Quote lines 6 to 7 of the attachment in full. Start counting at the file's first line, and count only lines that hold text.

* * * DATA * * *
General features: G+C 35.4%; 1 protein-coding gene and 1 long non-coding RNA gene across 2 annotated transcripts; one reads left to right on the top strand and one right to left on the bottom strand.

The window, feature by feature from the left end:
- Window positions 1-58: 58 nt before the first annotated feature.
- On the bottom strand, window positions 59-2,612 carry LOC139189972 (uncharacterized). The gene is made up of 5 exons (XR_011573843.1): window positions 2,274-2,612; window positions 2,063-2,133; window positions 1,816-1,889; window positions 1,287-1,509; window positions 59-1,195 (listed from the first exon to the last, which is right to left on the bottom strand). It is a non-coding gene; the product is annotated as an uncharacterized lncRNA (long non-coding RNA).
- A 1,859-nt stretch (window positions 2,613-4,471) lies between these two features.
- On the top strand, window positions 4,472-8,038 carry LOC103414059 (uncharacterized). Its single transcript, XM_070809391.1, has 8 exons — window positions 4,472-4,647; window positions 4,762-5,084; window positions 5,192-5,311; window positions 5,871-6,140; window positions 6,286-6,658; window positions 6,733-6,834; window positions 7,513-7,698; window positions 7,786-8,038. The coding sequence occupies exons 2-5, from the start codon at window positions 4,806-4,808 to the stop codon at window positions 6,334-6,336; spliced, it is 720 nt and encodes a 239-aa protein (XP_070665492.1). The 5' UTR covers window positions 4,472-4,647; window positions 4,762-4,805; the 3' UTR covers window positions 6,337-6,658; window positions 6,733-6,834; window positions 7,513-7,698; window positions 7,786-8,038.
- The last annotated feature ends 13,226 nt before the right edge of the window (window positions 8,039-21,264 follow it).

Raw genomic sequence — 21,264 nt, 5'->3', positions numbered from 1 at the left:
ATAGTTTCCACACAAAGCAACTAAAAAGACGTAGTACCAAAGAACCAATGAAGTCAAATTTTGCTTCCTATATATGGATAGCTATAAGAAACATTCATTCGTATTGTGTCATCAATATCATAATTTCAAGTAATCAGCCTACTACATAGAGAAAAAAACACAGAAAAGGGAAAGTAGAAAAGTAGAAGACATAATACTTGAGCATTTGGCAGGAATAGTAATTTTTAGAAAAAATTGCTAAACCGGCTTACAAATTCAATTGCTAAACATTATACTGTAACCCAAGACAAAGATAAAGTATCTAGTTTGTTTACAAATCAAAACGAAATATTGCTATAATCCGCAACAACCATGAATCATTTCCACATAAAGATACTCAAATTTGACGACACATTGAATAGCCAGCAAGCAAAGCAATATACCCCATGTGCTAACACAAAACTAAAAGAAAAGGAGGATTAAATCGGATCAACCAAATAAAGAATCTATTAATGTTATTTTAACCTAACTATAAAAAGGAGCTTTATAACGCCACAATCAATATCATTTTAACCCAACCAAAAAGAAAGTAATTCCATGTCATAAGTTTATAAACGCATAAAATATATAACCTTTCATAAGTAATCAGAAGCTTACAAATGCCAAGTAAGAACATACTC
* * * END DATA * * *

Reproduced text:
- On the top strand, window positions 4,472-8,038 carry LOC103414059 (uncharacterized). Its single transcript, XM_070809391.1, has 8 exons — window positions 4,472-4,647; window positions 4,762-5,084; window positions 5,192-5,311; window positions 5,871-6,140; window positions 6,286-6,658; window positions 6,733-6,834; window positions 7,513-7,698; window positions 7,786-8,038. The coding sequence occupies exons 2-5, from the start codon at window positions 4,806-4,808 to the stop codon at window positions 6,334-6,336; spliced, it is 720 nt and encodes a 239-aa protein (XP_070665492.1). The 5' UTR covers window positions 4,472-4,647; window positions 4,762-4,805; the 3' UTR covers window positions 6,337-6,658; window positions 6,733-6,834; window positions 7,513-7,698; window positions 7,786-8,038.
- The last annotated feature ends 13,226 nt before the right edge of the window (window positions 8,039-21,264 follow it).